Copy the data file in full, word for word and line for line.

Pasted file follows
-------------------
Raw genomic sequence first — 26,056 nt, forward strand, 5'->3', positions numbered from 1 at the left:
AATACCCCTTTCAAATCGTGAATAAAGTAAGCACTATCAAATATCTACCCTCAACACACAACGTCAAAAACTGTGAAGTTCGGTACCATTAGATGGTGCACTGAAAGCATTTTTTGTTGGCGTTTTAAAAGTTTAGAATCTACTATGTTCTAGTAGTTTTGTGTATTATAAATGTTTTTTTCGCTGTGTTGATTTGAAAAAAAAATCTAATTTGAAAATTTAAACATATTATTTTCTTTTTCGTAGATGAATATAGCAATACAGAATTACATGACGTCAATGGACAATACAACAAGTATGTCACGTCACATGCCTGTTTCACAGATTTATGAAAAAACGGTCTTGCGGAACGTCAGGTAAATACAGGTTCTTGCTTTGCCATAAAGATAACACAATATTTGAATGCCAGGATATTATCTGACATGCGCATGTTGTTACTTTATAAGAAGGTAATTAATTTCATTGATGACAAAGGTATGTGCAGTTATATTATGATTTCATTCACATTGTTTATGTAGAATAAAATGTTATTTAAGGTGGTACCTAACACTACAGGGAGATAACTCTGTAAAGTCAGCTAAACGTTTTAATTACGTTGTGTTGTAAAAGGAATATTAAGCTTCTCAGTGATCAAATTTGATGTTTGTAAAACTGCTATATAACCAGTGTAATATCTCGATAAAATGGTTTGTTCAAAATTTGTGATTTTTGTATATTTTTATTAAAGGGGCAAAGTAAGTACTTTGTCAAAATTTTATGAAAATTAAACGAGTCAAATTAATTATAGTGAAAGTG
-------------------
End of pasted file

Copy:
Raw genomic sequence first — 26,056 nt, forward strand, 5'->3', positions numbered from 1 at the left:
AATACCCCTTTCAAATCGTGAATAAAGTAAGCACTATCAAATATCTACCCTCAACACACAACGTCAAAAACTGTGAAGTTCGGTACCATTAGATGGTGCACTGAAAGCATTTTTTGTTGGCGTTTTAAAAGTTTAGAATCTACTATGTTCTAGTAGTTTTGTGTATTATAAATGTTTTTTTCGCTGTGTTGATTTGAAAAAAAAATCTAATTTGAAAATTTAAACATATTATTTTCTTTTTCGTAGATGAATATAGCAATACAGAATTACATGACGTCAATGGACAATACAACAAGTATGTCACGTCACATGCCTGTTTCACAGATTTATGAAAAAACGGTCTTGCGGAACGTCAGGTAAATACAGGTTCTTGCTTTGCCATAAAGATAACACAATATTTGAATGCCAGGATATTATCTGACATGCGCATGTTGTTACTTTATAAGAAGGTAATTAATTTCATTGATGACAAAGGTATGTGCAGTTATATTATGATTTCATTCACATTGTTTATGTAGAATAAAATGTTATTTAAGGTGGTACCTAACACTACAGGGAGATAACTCTGTAAAGTCAGCTAAACGTTTTAATTACGTTGTGTTGTAAAAGGAATATTAAGCTTCTCAGTGATCAAATTTGATGTTTGTAAAACTGCTATATAACCAGTGTAATATCTCGATAAAATGGTTTGTTCAAAATTTGTGATTTTTGTATATTTTTATTAAAGGGGCAAAGTAAGTACTTTGTCAAAATTTTATGAAAATTAAACGAGTCAAATTAATTATAGTGAAAGTG